Przygoda człowieka poczciwego
Poland, 1937, black and white, 10 mins

  • Directors: Franciszka and Stefan Themerson
  • Script: Franciszka and Stefan Themerson
  • Photography: Franciszka and Stefan Themerson
  • Music: Stefan Kisielewski

The last of five films made by the husband-and-wife team of Franciszka and Stefan Themerson in their native Poland, The Adventure of a Good Citizen is the only one to have survived World War II - indeed, it’s one of the few remaining examples of what by all accounts was a thriving 1930s Polish avant-garde in which the Themersons played a leading role as both artists, promoters and critics (they ran a film production cooperative, SAF, and a short-lived avant-garde film magazine, f.a.) . Unlike most of their films, it’s almost entirely live action, albeit replete with various in-camera effects, including so much reverse motion that Stefan Themerson claimed that the film would make just as much sense if run backwards - at least visually, if not aurally.

An opening title characterises the film as “an irrational humoresque”, while cautioning the viewer “not to misinterpret [the protagonist’s] lyrical flight from reality for nonsensical extravagance.” In other words, for all the film’s playfulness (the opening shot is of a drummer drumming on what a pan reveals to be a hat worn by a distinctly unamused man) and Stefan Kisielewski’s jolly score, there’s method in the Themersons’ apparent madness. Indeed, the film’s plea for tolerance of individual eccentricity comes across as being far more poignant today, in light of what happened in Poland just two years after the film was completed.

There are two parallel narratives - in one, two men attempt to carry a large wardrobe with a mirrored front (it is generally assumed that Roman Polański must have seen this film during his studies at the Łódź Film School, as there are many visual and thematic parallels between it and his 1958 film Two Men and a Wardrobe/Dwaj ludzie z szafą), while in the other, an office worker (the ‘Good Citizen’ of the title) overhears instructions being given to one of the wardrobe-carriers - “The sky won’t fall in if you walk backwards!” - and decides to adopt it as his personal credo. So while the wardrobe is being transported, the Good Citizen gingerly tries walking backwards out of his office and then, with greater confidence, out into the world. One minor accident later (which results in the Good Citizen assisting with the wardrobe transportation), and he’s the target of a full-scale protest march, with placards reading ‘Down With Walking Backwards!’.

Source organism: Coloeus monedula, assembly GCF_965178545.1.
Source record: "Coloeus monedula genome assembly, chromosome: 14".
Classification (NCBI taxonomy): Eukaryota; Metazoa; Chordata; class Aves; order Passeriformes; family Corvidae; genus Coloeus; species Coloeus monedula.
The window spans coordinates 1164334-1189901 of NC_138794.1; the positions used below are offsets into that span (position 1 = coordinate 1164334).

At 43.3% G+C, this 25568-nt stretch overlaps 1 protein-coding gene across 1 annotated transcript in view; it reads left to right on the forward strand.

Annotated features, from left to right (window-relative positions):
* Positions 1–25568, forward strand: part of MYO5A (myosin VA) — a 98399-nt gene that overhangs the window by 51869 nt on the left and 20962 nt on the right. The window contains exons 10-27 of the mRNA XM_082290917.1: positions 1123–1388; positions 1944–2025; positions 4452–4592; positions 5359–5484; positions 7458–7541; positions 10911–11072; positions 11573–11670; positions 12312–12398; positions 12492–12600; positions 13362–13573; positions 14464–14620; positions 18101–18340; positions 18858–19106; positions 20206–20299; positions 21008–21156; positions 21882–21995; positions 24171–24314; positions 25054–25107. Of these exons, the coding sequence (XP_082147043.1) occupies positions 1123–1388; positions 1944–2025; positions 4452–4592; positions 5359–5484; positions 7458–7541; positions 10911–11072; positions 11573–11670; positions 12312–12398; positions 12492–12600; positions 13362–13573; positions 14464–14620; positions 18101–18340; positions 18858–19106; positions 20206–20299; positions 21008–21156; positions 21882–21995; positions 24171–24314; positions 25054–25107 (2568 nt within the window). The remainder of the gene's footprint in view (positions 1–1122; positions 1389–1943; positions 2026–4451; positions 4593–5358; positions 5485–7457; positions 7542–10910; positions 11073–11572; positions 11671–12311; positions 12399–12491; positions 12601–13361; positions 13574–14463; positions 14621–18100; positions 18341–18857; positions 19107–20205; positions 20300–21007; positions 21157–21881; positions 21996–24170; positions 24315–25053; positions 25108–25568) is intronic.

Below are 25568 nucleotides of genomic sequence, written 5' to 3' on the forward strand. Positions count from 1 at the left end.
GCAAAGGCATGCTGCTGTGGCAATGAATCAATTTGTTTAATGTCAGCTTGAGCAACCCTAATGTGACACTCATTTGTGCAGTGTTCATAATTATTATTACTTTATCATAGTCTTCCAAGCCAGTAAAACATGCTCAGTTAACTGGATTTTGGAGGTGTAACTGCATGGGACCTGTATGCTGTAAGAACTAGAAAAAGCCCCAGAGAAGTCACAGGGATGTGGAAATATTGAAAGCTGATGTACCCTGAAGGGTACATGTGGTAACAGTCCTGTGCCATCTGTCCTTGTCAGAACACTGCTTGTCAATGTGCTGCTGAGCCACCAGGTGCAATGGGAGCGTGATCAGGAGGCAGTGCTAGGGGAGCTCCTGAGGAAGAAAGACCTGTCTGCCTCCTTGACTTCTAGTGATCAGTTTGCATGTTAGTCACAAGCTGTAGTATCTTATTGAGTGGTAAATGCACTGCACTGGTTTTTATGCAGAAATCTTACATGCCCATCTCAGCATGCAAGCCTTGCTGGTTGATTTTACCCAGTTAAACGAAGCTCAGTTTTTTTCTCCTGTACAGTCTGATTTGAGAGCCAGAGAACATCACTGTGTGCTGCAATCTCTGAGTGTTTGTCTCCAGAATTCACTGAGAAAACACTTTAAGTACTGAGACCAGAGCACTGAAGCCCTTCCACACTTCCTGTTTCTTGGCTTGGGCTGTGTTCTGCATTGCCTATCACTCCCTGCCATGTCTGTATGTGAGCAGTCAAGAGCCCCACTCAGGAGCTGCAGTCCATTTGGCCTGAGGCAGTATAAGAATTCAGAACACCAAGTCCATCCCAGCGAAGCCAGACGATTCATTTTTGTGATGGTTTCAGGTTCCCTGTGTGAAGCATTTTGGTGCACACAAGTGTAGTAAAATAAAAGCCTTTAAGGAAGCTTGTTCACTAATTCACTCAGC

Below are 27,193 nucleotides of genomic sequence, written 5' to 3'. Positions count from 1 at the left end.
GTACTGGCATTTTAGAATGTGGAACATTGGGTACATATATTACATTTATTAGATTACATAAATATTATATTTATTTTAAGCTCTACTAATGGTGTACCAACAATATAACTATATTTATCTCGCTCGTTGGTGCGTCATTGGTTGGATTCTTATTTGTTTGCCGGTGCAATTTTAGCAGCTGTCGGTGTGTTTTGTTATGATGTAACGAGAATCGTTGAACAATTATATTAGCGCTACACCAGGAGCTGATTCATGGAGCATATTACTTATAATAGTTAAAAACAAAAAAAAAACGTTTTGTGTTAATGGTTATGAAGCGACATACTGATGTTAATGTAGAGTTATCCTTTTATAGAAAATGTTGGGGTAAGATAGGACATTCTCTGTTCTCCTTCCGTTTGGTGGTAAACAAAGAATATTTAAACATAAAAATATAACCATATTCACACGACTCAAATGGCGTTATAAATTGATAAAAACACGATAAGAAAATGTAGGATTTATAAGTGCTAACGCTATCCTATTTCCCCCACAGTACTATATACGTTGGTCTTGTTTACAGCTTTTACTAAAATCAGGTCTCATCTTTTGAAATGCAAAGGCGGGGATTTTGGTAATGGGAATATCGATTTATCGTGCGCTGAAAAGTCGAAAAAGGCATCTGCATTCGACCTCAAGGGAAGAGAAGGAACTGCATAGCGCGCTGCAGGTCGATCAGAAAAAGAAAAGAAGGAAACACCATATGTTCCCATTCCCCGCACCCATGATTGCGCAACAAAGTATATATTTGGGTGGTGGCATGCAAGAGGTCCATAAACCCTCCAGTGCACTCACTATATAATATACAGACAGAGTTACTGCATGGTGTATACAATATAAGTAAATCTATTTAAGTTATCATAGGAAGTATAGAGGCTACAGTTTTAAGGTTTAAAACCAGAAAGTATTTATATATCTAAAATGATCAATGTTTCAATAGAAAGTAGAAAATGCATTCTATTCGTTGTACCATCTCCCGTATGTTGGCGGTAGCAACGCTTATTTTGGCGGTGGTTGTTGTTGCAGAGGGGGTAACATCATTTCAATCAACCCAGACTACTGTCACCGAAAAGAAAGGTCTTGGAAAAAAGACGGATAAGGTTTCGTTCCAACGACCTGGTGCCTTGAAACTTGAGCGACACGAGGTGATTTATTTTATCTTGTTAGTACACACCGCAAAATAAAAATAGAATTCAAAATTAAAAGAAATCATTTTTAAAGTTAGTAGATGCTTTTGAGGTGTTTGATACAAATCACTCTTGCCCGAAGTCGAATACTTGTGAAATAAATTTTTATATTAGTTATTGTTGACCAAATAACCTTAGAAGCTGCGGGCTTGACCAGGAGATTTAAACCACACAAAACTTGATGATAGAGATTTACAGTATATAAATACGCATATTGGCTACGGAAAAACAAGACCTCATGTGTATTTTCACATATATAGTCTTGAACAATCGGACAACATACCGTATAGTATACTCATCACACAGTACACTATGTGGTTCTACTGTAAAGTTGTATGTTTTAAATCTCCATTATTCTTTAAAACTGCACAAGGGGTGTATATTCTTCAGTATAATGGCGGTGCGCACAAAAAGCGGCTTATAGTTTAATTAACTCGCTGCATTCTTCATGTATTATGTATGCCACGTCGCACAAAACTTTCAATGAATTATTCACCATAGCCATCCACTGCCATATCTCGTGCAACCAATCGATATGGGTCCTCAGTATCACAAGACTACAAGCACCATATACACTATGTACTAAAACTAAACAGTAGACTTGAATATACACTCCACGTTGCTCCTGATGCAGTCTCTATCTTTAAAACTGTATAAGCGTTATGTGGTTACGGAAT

When the wardrobe-carriers enter the forest, there’s a startlingly lyrical interlude making use of Stefan Themerson’s trademark ‘photogram’ technique, in which objects were filmed through a translucent glass sheet covered with paper to create highly expressive silhouetted effects of a bird, plants, lights and indefinable abstract movements (this section was originally hand-coloured). After this, the wardrobe becomes the central prop for a variety of fantastical ideas in which the men seem to fly (by means of flapping one arm and leg next to the wardrobe’s mirror, creating the impression that they’re taking off - a visual gag later trademarked by the British comedian Harry Worth). When the protestors finally track them down, the men have genuinely taken off into the sky, and the wardrobe stands empty.

The film’s recurring themes of flight, reverse motion and the undermining of what are perceived to be natural laws are echoed by the visual and montage treatment. Much use is made of the wardrobe mirror to play tricks with reflections on camera, but photographic effects are also used - in an early sequence, people appear to turn left and right simultaneously, their “reflections” appearing in negative form. The mirror not only seems to reflect the world in the conventional way, but it also occasionally seems to make time run backwards: its attitude towards spatial and temporal laws seems just as cavalier as does the Good Citizen’s, and indeed the Themersons themselves. It’s an authentically Surrealist film up to a point (and would play well in a programme with other 1920s/30s examples of the form such as Fernand Léger’s Ballet Mécanique, Man Ray’s films or Luis Buñuel and Salvador Dalí’s Un Chien Andalou), but it also conveys a forceful message about freedom and individuality, albeit couched in much more playful terms than the Themersons’ next film, the despairing anti-Nazi propaganda film Calling Mr. Smith (1944).


DVD Distribution: The Adventure of a Good Citizen is included in the DVD compilation The Films of Franciszka and Stefan Themerson (Region 0 PAL), a collaboration between LUX in London and Polish Audiovisual Publishers (Polskie Wydawnictwo Audiowizualne/PWA) in Poland.

Picture: This is sourced from the only surviving copy, a 16mm dupe of a 35mm original, so any issues regarding image quality and physical condition should be set against the print’s extreme rarity value. Actually, it’s surprisingly watchable - there are a few splices, but no more serious damage bar a few spots, scratches and faint tramlines, and though the grain and contrast are certainly more obtrusive than intended, they’re never actively destructive (though the hand-tinted colours that originally accompanied part of the forest scene have not survived). It’s hard to see how the DVD transfer could have done a better job with this material.

Sound: With the caveat that this is a mid-1930s soundtrack (with all that that implies in terms of inescapable technical limitations), it really doesn’t sound at all bad. Music and dialogue are perfectly clear, and although there’s some faint crackle in the background, it’s much less obtrusive than one might expect.

Subtitles: These alternate between yellow (over titles) and white (over moving images), but the translation seems fine, and they’re sensitively placed - on the left-hand side of the framt to avoid obscuring a sign, for instance. They’re also optional, and barely needed, so they can easily be switched off after a first viewing.


Links

Posted on 1st February 2009
Under: Reviews, Poland, Franciszka and Stefan Themerson | No Comments »

Login     Film Journal Home     Support Forums           Journal Rating: 4/5 (8)